University of Barcelona gets rap on the knuckles over statement demanding release of political prisoners

A court has ruled that it constituted a violation of the freedoms of ideology, expression and education

In October 2019, one week after the verdict was announced in the case of the 2017 Catalan independence bid, the University of Barcelona issued an official statement condemning the “police crackdown and brutality” and demanding the release of the Catalan political prisoners. Universitaris per la Convivència [Students and Faculty for Peaceful Coexistence] lodged a complaint on behalf of four lecturers and one student and now Barcelona’s Court 3 of Administrative Justice has ruled in their favour. The court has declared the statement null and void because it reckons it is a violation of the freedoms of ideology, expression and education. The University of Barcelona (UB) will also have to pay €600 worth of legal costs. UB sources have explained to this newspaper that the university intends to appeal the decision before the High Court of Catalonia, on the basis of university autonomy.

The court has fully endorsed the appeal arguing that the university is part of the public administration, not “not an institution of political representation”. “It is duty-bound to remain neutral”, says the judge, and “it may not espouse” any political views in particular, less so when those views “are blatantly at odds with the existing legal principles and values”. The court agrees with the Prosecution and remarks that “the current constitutional state is grounded in the strictest political neutrality”. Even though the UB argued that their statement was protected by the freedom of expression, the court has ruled that “it is an individual right which public institutions do not possess”.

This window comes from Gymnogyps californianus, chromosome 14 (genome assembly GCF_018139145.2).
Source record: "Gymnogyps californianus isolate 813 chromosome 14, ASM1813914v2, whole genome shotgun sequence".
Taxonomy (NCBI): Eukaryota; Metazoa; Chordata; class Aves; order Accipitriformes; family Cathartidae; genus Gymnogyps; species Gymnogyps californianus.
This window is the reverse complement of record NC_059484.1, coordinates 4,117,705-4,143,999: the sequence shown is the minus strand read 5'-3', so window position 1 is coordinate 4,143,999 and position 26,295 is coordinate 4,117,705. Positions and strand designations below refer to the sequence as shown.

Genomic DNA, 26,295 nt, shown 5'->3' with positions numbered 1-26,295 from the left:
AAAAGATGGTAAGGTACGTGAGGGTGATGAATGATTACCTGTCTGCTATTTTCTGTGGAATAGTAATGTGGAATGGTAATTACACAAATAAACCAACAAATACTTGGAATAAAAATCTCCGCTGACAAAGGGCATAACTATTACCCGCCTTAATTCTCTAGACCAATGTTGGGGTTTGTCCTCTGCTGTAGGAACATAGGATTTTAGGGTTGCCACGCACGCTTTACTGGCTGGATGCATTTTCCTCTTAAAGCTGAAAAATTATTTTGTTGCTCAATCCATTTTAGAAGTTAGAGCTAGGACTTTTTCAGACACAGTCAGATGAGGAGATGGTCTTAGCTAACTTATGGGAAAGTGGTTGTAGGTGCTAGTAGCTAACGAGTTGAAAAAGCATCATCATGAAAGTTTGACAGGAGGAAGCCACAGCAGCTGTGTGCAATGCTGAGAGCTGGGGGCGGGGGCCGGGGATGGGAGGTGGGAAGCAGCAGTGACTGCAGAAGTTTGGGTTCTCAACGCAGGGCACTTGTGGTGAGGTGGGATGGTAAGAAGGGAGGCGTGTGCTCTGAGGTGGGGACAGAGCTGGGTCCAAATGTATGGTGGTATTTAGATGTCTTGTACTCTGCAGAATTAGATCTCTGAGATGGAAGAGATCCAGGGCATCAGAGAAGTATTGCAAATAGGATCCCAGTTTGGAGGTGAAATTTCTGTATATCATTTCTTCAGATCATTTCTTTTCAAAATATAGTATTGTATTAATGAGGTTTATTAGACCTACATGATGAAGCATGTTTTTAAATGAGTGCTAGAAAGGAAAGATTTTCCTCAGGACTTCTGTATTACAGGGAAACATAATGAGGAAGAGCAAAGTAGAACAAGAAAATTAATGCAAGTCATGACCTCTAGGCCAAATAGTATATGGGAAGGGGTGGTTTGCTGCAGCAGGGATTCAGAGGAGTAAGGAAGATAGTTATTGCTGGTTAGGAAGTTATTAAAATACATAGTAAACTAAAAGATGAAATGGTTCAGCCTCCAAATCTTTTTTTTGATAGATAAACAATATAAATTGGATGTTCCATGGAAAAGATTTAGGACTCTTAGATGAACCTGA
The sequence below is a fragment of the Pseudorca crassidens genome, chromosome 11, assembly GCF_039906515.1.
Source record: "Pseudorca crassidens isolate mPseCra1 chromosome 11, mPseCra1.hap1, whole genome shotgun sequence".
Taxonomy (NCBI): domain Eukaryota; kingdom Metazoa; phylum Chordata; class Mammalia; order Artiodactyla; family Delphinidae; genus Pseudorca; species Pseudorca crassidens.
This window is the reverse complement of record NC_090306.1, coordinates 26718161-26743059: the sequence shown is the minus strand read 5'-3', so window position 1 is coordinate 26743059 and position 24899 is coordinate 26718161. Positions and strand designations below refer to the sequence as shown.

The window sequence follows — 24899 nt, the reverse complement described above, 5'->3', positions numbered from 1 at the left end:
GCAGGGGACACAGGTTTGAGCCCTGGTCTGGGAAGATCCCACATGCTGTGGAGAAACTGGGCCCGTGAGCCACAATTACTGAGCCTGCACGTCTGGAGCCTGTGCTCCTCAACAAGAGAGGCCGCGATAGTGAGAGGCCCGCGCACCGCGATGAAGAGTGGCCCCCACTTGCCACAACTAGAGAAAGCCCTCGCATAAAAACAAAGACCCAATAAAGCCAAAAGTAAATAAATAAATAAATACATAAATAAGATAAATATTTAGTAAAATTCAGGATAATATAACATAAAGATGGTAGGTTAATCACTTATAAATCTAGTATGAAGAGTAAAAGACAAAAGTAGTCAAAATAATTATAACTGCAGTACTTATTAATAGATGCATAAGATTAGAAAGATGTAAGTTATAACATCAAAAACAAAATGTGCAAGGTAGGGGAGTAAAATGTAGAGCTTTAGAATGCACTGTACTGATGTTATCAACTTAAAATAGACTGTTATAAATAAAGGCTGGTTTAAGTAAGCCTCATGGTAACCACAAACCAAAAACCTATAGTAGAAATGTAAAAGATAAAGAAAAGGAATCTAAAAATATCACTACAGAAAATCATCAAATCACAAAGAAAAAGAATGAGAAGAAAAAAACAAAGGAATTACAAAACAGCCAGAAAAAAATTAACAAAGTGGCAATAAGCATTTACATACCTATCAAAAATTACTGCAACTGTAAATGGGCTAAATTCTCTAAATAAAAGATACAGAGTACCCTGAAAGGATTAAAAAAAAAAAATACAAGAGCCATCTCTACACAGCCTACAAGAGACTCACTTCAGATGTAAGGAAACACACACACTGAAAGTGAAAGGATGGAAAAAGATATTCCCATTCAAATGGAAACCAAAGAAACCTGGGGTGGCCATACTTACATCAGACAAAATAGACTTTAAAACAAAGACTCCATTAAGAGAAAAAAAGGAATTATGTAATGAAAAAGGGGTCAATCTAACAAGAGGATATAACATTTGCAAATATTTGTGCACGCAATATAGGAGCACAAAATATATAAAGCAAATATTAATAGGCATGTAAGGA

“Invoking the freedom of expression neither justifies nor allows a public institution to take a political stance”. The judge goes on to say that the fact that the senate of the UB stood by the actions of the political prisoners is not only questionable but also “jeopardises the integral growth of students and faculty”. The court has ruled, therefore, that the right to an education has been violated. As for the freedoms of ideology and expression, Court 3 claims that the freedom to hold “any views, beliefs or convictions is necessarily tied to the freedom to express them in a society”. That’s why the judge has determined that the freedoms of ideology and expression were also trampled on.

“A severe verdict”

Universitaris per la Convivència have referred to the ruling as “severe”, as the court has dismissed the UB’s defence arguments. In a statement they point out that “a court of law has determined that a misguided interpretation of the democratic principle can cause a university to act against its own values”.

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